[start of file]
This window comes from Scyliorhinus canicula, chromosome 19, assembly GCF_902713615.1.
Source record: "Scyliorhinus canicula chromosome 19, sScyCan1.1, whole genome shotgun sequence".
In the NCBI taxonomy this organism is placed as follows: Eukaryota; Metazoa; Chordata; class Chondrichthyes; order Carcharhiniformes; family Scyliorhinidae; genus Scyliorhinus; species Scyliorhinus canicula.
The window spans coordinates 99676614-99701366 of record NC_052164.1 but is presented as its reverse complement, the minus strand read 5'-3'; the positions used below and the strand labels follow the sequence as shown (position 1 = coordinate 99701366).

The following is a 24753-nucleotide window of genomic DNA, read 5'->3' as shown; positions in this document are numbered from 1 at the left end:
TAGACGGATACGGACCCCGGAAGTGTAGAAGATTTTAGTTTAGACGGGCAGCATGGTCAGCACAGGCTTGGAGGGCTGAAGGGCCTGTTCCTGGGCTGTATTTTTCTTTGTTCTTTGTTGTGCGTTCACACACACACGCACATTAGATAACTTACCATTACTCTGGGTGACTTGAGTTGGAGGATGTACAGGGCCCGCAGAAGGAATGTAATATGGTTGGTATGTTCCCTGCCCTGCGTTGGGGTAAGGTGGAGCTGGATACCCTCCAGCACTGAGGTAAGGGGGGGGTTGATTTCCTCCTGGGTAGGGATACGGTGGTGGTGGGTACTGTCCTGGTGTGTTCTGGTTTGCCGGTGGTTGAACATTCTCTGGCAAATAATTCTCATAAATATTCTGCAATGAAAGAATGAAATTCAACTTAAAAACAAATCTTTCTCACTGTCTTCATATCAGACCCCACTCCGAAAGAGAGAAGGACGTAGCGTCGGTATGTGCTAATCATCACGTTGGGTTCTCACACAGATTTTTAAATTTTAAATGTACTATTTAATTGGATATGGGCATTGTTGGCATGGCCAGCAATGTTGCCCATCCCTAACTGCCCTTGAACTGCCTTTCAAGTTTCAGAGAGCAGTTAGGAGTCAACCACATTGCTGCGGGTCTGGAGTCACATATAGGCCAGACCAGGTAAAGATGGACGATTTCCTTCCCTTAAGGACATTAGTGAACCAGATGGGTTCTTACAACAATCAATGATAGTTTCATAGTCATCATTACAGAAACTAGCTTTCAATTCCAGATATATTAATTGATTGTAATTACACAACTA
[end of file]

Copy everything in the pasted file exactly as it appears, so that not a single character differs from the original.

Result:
This window comes from Scyliorhinus canicula, chromosome 19, assembly GCF_902713615.1.
Source record: "Scyliorhinus canicula chromosome 19, sScyCan1.1, whole genome shotgun sequence".
In the NCBI taxonomy this organism is placed as follows: Eukaryota; Metazoa; Chordata; class Chondrichthyes; order Carcharhiniformes; family Scyliorhinidae; genus Scyliorhinus; species Scyliorhinus canicula.
The window spans coordinates 99676614-99701366 of record NC_052164.1 but is presented as its reverse complement, the minus strand read 5'-3'; the positions used below and the strand labels follow the sequence as shown (position 1 = coordinate 99701366).

The following is a 24753-nucleotide window of genomic DNA, read 5'->3' as shown; positions in this document are numbered from 1 at the left end:
TAGACGGATACGGACCCCGGAAGTGTAGAAGATTTTAGTTTAGACGGGCAGCATGGTCAGCACAGGCTTGGAGGGCTGAAGGGCCTGTTCCTGGGCTGTATTTTTCTTTGTTCTTTGTTGTGCGTTCACACACACACGCACATTAGATAACTTACCATTACTCTGGGTGACTTGAGTTGGAGGATGTACAGGGCCCGCAGAAGGAATGTAATATGGTTGGTATGTTCCCTGCCCTGCGTTGGGGTAAGGTGGAGCTGGATACCCTCCAGCACTGAGGTAAGGGGGGGGTTGATTTCCTCCTGGGTAGGGATACGGTGGTGGTGGGTACTGTCCTGGTGTGTTCTGGTTTGCCGGTGGTTGAACATTCTCTGGCAAATAATTCTCATAAATATTCTGCAATGAAAGAATGAAATTCAACTTAAAAACAAATCTTTCTCACTGTCTTCATATCAGACCCCACTCCGAAAGAGAGAAGGACGTAGCGTCGGTATGTGCTAATCATCACGTTGGGTTCTCACACAGATTTTTAAATTTTAAATGTACTATTTAATTGGATATGGGCATTGTTGGCATGGCCAGCAATGTTGCCCATCCCTAACTGCCCTTGAACTGCCTTTCAAGTTTCAGAGAGCAGTTAGGAGTCAACCACATTGCTGCGGGTCTGGAGTCACATATAGGCCAGACCAGGTAAAGATGGACGATTTCCTTCCCTTAAGGACATTAGTGAACCAGATGGGTTCTTACAACAATCAATGATAGTTTCATAGTCATCATTACAGAAACTAGCTTTCAATTCCAGATATATTAATTGATTGTAATTACACAACTA